New York bans child marriage, raises age of legal consent to 18

ALBANY, N.Y. — New York became the sixth state to ban marriages involving a minor on Thursday, raising the age of consent to be married at 18.

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Gov. Andrew M. Cuomo signed the legislation, adding in a statement that the new law will “further protect vulnerable children from exploitation.

“Children should be allowed to live their childhood,” Cuomo said. “I thank the many legislators and advocates who worked diligently to advance this measure and further prevent forced marriages in this state.”

The law will take effect in 30 days and will apply to licenses issued after the date, and marriages that had not been solemnized before that date, WABC reported.

In June, Rhode Island Gov. Daniel McKee signed legislation barring minors from being married, The Washington Post reported. Minnesota, Pennsylvania, New Jersey and Delaware have enacted similar laws, along with the U.S. Virgin Islands and American Samoa, the newspaper reported.

Most states still allow youths under the age of 18 to marry, including those who are legally emancipated or who have parental consent or judicial approval, CBS News reported.

The bill, called Nalia’s Law, is named after a survivor who was forced to marry when she was 13, NBC News reported. New York raised the age of consent from 14 to 17 with parental or judicial consent in 2017, according to The New York Times.

Since 1929, New York has permitted 14- and 15-year-olds to marry with judicial and parental approval, the newspaper reported. Minors who were 16 and 17 were allowed to marry with only parental consent.

Nearly 5,000 children were married in New York between 2000 and 2018, according to a study released in April by Unchained at Last, a nonprofit that advocates against child marriage in the United States.

According to the study, nearly 300,000 children were legally married nationally during that same time period, the Post reported. Of that figure, 86% were girls and most were married to adult men, the newspaper reported.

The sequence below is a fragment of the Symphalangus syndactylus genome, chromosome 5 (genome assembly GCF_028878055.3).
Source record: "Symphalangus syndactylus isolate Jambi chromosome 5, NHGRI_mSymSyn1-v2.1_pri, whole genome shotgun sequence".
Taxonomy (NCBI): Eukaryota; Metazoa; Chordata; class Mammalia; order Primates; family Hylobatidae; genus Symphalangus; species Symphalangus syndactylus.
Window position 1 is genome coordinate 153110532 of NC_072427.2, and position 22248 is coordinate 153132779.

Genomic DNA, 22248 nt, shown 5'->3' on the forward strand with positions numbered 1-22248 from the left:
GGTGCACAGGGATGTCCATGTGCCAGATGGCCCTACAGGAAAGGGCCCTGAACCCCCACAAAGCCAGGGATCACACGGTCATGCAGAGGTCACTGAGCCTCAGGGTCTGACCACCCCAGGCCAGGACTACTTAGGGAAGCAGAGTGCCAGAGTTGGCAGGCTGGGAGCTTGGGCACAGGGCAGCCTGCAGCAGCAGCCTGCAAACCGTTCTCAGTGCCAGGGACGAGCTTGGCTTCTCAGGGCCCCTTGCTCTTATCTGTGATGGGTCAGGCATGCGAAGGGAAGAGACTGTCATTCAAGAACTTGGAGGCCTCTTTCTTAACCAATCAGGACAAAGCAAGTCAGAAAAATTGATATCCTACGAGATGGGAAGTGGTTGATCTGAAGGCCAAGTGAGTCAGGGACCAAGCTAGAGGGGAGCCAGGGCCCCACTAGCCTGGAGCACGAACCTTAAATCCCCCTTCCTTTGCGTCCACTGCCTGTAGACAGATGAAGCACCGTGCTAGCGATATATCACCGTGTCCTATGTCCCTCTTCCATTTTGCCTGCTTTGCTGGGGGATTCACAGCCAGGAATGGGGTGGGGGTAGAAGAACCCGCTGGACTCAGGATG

Several minors were as young as 10; nearly all were 16 or 17, the study said.

“Regardless of maturity level, minors lack sufficient legal rights and autonomy that they need to protect them if they enter a marriage contract before becoming adults,” state Sen. Julia Salazar, the bill’s sponsor, said in a statement. “The vast majority of minors who enter a marriage are teenage girls, and getting married before adulthood often has devastating consequences for them. I thank Gov. Cuomo for signing this bill to finally prohibit child marriage without exceptions in New York, and commend the continued work of Unchained At Last in advocating to prohibit child marriage nationwide.”

State Rep. Phil Ramos, who also sponsored the bill, said the legislation will “prevent stories like Nalia’s from repeating themselves.”

“The cruel and callous practice of child marriage has traumatized too many children to count. Nalia’s Law, which will raise the age of consent for marriage to 18 and prohibit marriage if either person is underage, is named after one brave survivor of forced child marriage who I was lucky enough to meet,” Ramos said in a statement. “With the passage of this crucial legislation, minors in New York will be further protected from this predatory practice.”